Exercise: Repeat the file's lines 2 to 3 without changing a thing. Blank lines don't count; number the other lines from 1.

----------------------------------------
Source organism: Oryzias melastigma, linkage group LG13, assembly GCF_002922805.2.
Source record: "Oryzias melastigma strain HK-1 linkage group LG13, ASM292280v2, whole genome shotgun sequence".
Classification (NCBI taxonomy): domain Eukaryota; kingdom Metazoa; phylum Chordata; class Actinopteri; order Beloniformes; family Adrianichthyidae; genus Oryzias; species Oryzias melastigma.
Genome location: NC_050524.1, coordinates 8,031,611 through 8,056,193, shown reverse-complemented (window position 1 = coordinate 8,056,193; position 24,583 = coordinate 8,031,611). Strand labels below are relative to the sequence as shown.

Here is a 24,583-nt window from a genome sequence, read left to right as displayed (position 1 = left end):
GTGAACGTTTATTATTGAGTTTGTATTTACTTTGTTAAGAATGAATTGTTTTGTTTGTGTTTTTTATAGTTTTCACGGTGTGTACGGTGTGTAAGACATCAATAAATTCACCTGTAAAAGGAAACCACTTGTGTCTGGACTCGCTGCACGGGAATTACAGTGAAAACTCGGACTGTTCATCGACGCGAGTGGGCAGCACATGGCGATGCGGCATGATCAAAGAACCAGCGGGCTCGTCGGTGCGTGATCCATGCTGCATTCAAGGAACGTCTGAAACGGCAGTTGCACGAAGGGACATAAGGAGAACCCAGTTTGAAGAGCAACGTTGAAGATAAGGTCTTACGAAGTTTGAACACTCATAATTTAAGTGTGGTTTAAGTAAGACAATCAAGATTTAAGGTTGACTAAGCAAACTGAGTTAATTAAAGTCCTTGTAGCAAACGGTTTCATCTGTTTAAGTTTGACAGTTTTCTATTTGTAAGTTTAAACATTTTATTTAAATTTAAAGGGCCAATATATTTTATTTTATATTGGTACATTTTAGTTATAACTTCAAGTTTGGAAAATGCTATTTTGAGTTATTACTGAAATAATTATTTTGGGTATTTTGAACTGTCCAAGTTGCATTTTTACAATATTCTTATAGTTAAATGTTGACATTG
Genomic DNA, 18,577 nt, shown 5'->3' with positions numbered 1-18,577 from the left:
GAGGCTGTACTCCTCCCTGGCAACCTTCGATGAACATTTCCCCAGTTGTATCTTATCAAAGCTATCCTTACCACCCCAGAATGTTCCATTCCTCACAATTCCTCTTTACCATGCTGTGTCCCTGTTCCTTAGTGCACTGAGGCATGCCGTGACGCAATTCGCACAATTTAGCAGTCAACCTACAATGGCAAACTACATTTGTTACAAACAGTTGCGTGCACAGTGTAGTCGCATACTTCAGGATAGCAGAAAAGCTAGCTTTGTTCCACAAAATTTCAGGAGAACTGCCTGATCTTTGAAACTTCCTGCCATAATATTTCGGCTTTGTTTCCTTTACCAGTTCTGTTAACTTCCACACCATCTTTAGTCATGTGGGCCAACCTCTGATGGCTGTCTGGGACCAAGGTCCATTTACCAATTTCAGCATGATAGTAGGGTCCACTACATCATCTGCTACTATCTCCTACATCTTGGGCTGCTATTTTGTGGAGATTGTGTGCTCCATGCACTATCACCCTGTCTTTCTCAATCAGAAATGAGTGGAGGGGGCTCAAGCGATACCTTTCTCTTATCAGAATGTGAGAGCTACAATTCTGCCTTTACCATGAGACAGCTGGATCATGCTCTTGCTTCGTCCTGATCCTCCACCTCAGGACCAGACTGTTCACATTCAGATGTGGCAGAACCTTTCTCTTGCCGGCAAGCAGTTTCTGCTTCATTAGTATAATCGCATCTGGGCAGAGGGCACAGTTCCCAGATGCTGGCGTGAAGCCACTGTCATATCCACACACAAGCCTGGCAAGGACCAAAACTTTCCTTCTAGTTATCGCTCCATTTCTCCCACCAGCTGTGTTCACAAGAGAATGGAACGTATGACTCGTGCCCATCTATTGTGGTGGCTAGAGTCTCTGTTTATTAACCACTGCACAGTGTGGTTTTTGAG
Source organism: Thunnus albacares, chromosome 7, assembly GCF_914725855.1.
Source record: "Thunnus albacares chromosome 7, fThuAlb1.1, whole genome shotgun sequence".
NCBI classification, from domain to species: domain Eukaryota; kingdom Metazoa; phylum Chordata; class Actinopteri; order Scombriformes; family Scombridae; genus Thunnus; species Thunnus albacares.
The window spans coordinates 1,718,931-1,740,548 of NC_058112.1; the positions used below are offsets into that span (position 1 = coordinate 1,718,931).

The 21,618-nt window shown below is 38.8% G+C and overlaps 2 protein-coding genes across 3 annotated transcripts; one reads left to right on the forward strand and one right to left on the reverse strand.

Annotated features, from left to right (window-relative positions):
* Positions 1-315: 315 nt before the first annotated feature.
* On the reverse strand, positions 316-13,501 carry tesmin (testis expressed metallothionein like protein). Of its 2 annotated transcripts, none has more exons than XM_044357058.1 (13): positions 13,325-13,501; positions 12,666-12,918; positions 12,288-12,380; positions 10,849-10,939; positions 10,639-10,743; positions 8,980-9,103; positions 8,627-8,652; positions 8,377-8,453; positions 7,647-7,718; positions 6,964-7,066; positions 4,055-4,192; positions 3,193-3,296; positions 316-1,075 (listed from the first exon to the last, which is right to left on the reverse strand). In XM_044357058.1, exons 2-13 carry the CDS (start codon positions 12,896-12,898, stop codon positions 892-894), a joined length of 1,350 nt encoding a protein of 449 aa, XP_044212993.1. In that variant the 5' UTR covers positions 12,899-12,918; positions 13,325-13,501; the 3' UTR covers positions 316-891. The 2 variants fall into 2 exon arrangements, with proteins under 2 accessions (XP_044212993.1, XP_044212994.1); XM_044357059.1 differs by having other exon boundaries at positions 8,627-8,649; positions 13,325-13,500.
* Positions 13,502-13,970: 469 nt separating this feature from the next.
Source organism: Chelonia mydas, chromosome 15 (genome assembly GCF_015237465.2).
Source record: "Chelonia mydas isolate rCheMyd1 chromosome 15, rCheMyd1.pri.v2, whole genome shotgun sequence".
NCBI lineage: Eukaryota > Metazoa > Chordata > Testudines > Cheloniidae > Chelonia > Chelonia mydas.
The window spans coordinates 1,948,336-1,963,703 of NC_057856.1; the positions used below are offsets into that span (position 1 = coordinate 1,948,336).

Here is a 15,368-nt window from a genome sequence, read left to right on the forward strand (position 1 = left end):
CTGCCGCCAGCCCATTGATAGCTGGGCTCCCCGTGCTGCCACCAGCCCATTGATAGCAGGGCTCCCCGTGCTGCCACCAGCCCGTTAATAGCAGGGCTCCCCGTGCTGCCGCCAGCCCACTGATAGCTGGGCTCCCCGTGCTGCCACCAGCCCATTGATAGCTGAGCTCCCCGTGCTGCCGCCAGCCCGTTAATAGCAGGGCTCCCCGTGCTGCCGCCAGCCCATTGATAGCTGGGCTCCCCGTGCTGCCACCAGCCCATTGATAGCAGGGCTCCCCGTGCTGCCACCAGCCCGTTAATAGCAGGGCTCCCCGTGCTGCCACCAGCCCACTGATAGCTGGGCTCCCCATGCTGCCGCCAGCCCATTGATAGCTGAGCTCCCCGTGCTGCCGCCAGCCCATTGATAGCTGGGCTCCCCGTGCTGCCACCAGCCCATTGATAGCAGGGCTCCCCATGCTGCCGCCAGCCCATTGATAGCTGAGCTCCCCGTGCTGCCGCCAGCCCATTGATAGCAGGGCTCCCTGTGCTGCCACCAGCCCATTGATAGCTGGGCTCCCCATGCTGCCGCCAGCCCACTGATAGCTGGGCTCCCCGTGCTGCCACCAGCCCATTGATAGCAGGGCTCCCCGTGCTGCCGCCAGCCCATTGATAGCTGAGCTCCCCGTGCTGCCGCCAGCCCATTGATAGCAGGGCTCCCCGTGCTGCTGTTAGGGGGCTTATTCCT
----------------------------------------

Source record: "Oryzias melastigma strain HK-1 linkage group LG13, ASM292280v2, whole genome shotgun sequence".
Classification (NCBI taxonomy): domain Eukaryota; kingdom Metazoa; phylum Chordata; class Actinopteri; order Beloniformes; family Adrianichthyidae; genus Oryzias; species Oryzias melastigma.